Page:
I would think about a small vintage tube amp. Kalamazoo or something like it. If you get it from a reliable source, it will work well and sound great and be good to get used to playing through an amp. You can hold onto it and use it for quiter situations. If you get into a gig situation before you have a bigger amp it can be mic'd. If you just go for the cheap solid state, and keep going, you will get rid of it and get something with tubes. If you keep going, and get a nice little amp, you will have that as part of your arsenal for a a long time. If you get into gear swapping, you will be able to sell the tube amp to another for roughly what you got it for, give the other person a good amp, and go on to try a million other amps searching for the sound.

Aug 27, 2009 5:52 AM GMT
Jawbone K Replied:

epiphone valve jr is not a bad choice. the head and a 2x10 or maybe 4x8 cabinet in a good combo depending on mic. if you're running a low-z mic you have options in the solid state amp arean, with high-z you may want to look at primarily tube amps.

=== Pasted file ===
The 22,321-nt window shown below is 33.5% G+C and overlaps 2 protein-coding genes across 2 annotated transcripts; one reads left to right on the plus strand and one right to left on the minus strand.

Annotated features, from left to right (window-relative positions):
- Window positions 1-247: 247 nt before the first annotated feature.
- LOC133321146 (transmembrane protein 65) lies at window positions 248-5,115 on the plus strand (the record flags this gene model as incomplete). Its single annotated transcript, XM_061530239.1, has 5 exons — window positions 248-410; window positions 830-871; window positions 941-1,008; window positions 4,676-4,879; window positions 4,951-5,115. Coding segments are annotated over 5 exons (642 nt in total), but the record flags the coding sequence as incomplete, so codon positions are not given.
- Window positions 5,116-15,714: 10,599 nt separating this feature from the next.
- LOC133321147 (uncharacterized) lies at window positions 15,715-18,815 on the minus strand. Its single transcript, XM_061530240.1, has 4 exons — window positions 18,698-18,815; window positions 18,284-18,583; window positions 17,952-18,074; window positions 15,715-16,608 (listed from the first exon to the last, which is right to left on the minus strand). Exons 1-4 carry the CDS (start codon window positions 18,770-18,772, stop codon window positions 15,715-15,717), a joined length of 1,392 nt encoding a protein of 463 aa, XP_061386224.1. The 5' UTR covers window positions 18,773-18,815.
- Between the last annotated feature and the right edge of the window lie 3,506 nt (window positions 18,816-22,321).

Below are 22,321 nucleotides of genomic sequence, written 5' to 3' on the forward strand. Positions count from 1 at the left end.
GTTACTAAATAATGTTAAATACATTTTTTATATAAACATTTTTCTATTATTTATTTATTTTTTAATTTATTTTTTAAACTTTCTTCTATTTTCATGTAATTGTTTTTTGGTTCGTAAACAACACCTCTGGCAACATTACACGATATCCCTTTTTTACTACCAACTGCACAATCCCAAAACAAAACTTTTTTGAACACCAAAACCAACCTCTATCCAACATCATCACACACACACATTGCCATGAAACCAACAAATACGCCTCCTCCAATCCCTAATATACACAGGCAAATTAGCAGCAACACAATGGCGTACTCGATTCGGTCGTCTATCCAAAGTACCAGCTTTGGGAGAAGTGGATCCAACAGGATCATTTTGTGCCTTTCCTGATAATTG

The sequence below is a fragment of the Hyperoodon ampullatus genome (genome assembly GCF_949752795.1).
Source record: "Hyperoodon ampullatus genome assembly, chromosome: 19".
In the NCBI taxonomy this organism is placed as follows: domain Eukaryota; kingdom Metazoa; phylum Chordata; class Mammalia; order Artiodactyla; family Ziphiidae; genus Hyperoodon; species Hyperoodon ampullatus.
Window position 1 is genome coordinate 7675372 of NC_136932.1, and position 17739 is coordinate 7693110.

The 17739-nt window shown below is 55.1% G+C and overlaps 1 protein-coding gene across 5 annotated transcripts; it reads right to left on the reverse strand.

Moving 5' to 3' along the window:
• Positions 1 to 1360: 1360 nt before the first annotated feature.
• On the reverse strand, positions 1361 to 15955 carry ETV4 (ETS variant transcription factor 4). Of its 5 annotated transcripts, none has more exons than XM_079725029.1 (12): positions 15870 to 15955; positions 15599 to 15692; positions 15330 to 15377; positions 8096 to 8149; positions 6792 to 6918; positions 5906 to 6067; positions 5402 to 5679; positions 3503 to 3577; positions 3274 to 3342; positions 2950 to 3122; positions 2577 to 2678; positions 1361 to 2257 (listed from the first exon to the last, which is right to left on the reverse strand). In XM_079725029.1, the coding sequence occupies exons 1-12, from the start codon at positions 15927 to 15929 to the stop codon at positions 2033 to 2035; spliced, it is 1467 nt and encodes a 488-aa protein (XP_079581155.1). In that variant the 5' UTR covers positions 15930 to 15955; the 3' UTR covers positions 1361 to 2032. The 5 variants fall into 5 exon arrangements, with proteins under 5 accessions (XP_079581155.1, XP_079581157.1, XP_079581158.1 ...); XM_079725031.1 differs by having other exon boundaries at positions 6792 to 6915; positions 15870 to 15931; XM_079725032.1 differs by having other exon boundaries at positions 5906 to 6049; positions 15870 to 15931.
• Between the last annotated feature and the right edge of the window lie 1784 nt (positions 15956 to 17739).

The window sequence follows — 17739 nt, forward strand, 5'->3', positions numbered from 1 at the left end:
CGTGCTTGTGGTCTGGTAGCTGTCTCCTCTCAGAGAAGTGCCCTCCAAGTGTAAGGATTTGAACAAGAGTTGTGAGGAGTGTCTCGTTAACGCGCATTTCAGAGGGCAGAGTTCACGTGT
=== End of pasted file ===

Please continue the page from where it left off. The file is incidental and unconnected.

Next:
what is inexpensive? look on ebay at harp amps. expect to speand $300-600 minimum for a real deal cut through the mic amp. i spent double that and currently have a nearly new '59 bassman replica built to harp specs by steve clark at sligo amps. it cost a bit but i've never had a big amp that i liked more. i also have a silvertone 1482 which i got cheap a few yerars ago. it's decent for small rooms and for duo stuff but drums and multi guitars bury it in a hurry.

there is the option of micing a small amp but this is not always a good answer. sometimes on stage you can't hear yourself if you're sporting too small an amp. and if it won't give you stage volume you can use, why have it!

i'd rather have a big tone monster, 45 watts and as many pounds weight, and not need all that juice, than stand on stage and know i am not being heard.

Aug 27, 2009 9:38 PM GMT
Joe L Replied:

Where are you planning on using it?